Studies of our closest ancestors – particularly chimps, bonobos and early humans – indicate that there are evolutionary reasons as to why we are, at heart, massive sleazes and whores.
I wish my girlfriend would cheat on me. That’s the first suggestion you’re given if you type the words: “I wish my girlfriend…” into Google. It’s also exactly how I feel.
When I was 15 years old my then-girlfriend gave an American guy in the year above us a blowjob on the back seat of a bus. His name was Viktor. He was tall and nerdy, he really liked video games and punk music and he was just a very nice boy, if I’m being honest.
After a few days she confessed – in tears, on the phone, while Don’t You Cry by Guns ‘n’ Roses played in the background – and then she told me that we had to break up.
I was really upset. But I wasn’t heartbroken about the cheating. I was just sad that we couldn’t see each other anymore.
The iron-clad rule that “cheating” is bad and if someone does it everything has to be over is drilled into us by our culture. But no matter how much I thought about her and Viktor and their fumbling exchange of teenage oral sex on Sydney public transport, I just couldn’t feel angry. In fact, the idea excited me.
At 15, the realisation that you’re really turned on by the thought of your girlfriend’s mouth on someone else’s peen is pretty surprising to say the least.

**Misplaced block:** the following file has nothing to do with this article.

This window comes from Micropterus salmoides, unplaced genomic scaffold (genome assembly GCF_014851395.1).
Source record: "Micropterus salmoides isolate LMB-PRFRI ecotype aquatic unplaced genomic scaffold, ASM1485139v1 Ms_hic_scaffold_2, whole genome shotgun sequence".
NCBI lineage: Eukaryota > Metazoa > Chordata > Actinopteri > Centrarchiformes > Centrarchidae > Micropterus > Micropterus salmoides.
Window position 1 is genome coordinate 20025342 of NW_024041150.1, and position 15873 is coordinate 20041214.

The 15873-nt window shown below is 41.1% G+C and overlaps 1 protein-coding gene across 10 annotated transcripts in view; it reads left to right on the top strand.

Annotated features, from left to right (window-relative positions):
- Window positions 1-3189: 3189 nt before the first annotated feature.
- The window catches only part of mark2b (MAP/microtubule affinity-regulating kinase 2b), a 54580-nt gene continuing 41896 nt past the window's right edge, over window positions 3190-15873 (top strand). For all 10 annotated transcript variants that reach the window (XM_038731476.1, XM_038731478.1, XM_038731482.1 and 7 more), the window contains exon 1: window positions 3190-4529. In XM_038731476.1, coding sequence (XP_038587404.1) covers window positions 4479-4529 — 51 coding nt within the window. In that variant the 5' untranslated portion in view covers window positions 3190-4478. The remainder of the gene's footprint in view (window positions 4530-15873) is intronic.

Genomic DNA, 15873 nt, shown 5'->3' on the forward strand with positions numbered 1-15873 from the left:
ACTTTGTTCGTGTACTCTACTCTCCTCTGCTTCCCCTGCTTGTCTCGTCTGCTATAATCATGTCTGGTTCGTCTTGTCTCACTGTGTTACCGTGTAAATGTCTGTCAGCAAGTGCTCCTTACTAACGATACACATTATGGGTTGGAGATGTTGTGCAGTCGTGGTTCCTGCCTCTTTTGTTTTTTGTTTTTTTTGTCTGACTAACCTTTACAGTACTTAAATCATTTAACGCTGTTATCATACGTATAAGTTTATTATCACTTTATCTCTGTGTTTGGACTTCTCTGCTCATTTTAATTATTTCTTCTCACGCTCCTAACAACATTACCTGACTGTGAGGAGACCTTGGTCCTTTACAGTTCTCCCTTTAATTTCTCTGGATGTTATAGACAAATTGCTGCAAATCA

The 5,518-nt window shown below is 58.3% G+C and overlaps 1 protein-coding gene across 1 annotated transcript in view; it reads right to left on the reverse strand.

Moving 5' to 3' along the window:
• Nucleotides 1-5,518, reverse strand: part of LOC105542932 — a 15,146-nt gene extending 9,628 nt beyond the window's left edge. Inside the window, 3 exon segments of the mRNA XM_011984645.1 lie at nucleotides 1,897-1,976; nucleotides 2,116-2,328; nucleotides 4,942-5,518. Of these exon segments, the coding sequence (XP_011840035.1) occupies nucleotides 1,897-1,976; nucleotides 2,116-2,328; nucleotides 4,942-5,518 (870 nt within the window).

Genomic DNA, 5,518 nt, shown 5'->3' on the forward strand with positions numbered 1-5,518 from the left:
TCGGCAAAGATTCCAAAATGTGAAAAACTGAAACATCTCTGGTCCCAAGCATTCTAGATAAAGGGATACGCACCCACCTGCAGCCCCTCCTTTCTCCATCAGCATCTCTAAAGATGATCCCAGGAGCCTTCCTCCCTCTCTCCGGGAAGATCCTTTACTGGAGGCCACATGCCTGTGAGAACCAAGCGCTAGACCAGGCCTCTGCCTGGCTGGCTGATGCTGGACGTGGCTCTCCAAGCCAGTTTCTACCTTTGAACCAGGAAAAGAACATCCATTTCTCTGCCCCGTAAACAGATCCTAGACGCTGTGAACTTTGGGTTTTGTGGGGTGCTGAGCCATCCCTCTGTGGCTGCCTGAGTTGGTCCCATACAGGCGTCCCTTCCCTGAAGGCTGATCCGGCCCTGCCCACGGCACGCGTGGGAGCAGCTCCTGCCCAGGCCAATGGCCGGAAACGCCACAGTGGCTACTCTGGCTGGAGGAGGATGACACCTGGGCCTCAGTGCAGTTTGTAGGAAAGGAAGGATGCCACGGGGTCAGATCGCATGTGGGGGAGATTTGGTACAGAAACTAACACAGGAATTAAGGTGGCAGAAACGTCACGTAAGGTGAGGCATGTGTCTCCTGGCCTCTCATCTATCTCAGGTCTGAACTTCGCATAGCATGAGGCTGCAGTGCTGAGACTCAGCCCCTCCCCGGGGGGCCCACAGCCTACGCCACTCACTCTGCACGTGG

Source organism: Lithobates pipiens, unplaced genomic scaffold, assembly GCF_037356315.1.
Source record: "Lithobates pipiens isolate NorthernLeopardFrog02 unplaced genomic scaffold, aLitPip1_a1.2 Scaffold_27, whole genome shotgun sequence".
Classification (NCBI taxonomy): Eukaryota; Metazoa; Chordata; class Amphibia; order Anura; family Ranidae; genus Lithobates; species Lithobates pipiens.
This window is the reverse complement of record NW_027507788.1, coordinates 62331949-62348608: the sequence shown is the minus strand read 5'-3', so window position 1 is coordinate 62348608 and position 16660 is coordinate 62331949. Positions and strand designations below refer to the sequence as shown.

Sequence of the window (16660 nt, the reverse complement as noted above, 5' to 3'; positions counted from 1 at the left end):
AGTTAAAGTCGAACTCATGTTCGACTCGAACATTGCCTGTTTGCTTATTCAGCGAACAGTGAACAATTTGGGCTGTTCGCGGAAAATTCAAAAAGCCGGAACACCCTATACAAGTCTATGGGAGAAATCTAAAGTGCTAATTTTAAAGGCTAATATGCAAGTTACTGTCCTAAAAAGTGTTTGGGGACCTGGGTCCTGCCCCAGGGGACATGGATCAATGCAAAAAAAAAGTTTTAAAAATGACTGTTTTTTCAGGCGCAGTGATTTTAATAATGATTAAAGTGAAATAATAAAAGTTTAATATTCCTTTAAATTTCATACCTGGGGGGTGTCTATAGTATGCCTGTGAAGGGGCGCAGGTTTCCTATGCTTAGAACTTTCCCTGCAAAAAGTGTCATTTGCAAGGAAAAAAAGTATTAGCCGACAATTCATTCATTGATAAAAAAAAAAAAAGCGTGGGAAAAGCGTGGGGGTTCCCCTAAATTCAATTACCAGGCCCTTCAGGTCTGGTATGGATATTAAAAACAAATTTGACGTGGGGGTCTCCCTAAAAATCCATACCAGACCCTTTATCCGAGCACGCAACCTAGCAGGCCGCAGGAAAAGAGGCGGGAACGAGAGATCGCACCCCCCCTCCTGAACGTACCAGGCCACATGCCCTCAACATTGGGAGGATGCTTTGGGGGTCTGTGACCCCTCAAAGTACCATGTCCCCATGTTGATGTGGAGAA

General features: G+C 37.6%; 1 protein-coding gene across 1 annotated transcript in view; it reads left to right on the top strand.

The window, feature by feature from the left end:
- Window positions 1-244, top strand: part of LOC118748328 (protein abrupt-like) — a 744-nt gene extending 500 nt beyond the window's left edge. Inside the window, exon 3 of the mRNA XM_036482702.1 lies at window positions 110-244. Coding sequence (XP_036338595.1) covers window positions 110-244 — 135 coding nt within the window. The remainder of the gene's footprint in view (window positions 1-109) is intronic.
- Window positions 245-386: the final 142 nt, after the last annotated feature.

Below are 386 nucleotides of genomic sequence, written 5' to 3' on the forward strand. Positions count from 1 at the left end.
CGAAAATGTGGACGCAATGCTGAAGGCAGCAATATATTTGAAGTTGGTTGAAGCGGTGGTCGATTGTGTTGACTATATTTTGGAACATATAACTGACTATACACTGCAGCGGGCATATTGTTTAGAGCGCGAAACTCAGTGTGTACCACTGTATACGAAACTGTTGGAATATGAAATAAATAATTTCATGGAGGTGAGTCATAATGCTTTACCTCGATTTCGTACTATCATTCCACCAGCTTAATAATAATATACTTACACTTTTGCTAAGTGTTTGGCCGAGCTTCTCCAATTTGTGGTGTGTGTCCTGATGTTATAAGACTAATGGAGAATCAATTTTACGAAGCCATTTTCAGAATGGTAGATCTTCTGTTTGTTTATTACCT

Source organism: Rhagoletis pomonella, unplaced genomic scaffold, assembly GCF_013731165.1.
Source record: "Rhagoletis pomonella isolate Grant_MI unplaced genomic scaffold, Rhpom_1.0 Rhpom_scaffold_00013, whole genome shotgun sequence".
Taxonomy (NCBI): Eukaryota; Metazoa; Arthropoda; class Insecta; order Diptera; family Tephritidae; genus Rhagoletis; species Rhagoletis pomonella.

I was a confused young man. I kept that information to myself.
It wasn’t until six years later, as a sort of grown-up, that I interviewed an anthropologist named Christopher Ryan and started to realise that I might not be so strange after all. Christopher was at the Festival of Dangerous Ideas promoting a book he had co-authored with his partner, Cacilda Jethá, called Sex At Dawn: The Prehistoric Origins of Human Sexuality. The book is an investigation into some of the stranger science behind human sexuality, and argues that “human beings evolved in egalitarian groups that shared food, child care and,  often, sexual partners”.
Ryan and Jethá look at the primates that are most closely related to humans, particularly bonobos and chimpanzees, and they examine the sexual behaviours these creatures exhibit in the wild. It turns out our chimp cousins (who share roughly 98.7% of our DNA) are no strangers to swinging. Outrageous 10-peens-to-one-veen group sex is just a normal part of everyday life for the average bonobo.